OUTCOME #8:  Increased modal frequency (Hz) while speaking on a selected topic (speech)

•  pre vs post testing for treated group:  No

•  pre vs post testing for untreated group:  No

OUTCOME #9:  Improved modal frequency (Hz) while reading a selected passage (reading)

•  pre vs post testing for treated group: significantly lower at post  (p =0.05)

•  pre vs post testing for untreated group:  No

b.  What was the statistical test used to determine significance

•  t-test:  (These results were not reported in 9a but are not in conflict with the overall effectiveness claims. They involve comparisons of treatment group and neurologically normal controls.)

– OUTCOME #2:  Increased loudest volume (dB) while counting

– OUTCOME #3:  Increased volume range (dB) while counting

– OUTCOME #4:  Increased volume (dB) while speaking on a selected topic (speech)

– OUTCOME #5:  Increased volume (dB) while reading a selected passage (reading)

•  ANOVA:

– OUTCOME #3:  Increased volume range (dB) while counting

– OUTCOME #4:  Increased volume (dB) while speaking on a selected topic (speech)

– OUTCOME #5:  Increased volume (dB) while reading a selected passage (reading)

– OUTCOME #6:  Improved Fo (Hz) while vocalizing “ah”

– OUTCOME #7:  Increased pitch range (Hz) while singing to highest and lowest notes

– OUTCOME #8:  Increased modal frequency (Hz) while speaking on a selected topic (speech)

– OUTCOME #9:  Improved modal frequency (Hz) while reading a selected passage (reading)

 

•  Wilcoxan:

– OUTCOME #1:  Improved performance on the Frenchay Dysarthria Assessment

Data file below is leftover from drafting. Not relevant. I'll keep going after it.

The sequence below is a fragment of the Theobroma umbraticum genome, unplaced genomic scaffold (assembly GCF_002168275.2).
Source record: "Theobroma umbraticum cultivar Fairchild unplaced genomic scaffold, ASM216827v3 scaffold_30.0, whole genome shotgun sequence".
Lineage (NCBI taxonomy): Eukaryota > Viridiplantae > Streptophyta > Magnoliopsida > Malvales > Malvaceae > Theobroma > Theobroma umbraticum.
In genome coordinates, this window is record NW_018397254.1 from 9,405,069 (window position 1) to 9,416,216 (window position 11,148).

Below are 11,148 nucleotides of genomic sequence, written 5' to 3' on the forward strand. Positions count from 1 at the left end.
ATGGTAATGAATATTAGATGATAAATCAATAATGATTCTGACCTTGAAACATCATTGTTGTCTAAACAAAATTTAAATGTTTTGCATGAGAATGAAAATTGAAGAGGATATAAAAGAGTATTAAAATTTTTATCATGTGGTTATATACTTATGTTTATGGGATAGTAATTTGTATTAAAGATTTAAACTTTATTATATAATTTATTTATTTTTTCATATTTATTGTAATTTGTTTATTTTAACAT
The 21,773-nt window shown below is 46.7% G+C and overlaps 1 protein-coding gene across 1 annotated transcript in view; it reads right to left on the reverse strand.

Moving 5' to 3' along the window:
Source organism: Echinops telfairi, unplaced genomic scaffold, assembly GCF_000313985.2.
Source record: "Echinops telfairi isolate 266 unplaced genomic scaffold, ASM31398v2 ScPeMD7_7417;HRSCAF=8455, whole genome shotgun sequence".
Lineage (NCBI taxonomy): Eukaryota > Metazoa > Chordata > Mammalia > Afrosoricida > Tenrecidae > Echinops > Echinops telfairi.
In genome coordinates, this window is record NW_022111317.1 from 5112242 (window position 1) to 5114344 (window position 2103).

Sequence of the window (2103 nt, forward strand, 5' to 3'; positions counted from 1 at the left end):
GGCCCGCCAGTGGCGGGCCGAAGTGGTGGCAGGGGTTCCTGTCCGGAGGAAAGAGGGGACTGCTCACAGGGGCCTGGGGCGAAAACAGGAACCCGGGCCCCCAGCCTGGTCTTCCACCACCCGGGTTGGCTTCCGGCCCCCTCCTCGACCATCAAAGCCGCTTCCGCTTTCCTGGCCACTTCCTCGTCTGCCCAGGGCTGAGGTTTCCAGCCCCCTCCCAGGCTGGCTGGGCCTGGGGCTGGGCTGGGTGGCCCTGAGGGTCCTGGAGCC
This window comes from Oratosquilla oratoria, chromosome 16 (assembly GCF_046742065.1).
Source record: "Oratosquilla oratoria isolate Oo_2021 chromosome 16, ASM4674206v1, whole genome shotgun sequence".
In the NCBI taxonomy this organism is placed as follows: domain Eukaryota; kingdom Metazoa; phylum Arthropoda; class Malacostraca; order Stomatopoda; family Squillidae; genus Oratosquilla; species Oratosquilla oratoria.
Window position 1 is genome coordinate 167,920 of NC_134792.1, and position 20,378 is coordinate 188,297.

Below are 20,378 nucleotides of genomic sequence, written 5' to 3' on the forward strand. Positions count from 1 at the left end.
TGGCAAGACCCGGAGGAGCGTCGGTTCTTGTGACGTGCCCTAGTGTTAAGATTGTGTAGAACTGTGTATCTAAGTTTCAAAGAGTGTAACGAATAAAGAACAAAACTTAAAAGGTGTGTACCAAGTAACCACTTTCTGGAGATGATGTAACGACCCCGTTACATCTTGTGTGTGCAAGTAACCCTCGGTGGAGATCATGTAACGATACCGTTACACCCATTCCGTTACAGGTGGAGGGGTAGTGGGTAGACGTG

c.  Were confidence interval (CI) provided?  No

                                   

10.  What is the clinical significance?  Not provided

 

11.  Were maintenance data reported?  No

 

12.  Were generalization data reported?  Yes. Some of the outcomes involved spontaneous speech and, therefore, may be considered generalizations.  The treated group improved on measures of spontaneous speech of loudness but not pitch.

 

ASSIGNED GRADE FOR QUALITY OF EXTERNAL EVIDENCE:  B

 

 

SUMMARY OF INTERVENTION

 

PURPOSE:  To investigate effectiveness of an intervention based on Robertson and Thomson (1986) with a relatively brief amount of treatment.

POPULATION:  dysarthria associated with Parkinson’s disease

 

MODALITY TARGETED:  expression

 

ELEMENTS/FUNCTIONS OF PROSODY TARGETED:  loudness (level, range), pitch (level, range)

 

OTHER ASPECTS OF LANGUAGE/COMMUNICATION TARGETED:  overall performance on Frenchay Dysarthria Assessment

DOSAGE:  ten 45-minute sessions within a 4 week period

 

ADMINISTRATOR:  SLP

 

STIMULI:  auditory, visual (Visipitch, sound level meter, Jedcom vocal loudness indicator)

 

MAJOR COMPONENTS:

 

•  Based on:  Robertson, S. J., & Thomson, F. (1986). Working with dysarthrics.  Bucks, UK: Winslow Press.

 

•  Focus of treatment: pitch and loudness

•  Feedback:  Visipitch, sound level meter, Jedcom vocal loudness indicator)

•  Interventions modified to fit needs of the individual Ps.

•  Investigators provided plans for the 10 sessions:

#1, #2:  relaxed breathing, coordination of breathing and phonation

#3: loudness and loudness contrasts

#4: stress (lexical, contrastive/emphatic)

#5: imitation and normalization of pitch patterns and pitch range

#6: intonation (terminal contour) exercises

#7: continue #6 and extend to practicing appropriate intonation patterns in questions and answers

#8: improve articulation clarity

#9:  practice on loudness;  then read passages with good loudness and articulation

#10: work on rate of speech as well as using appropriate breath control, loudness, and pitch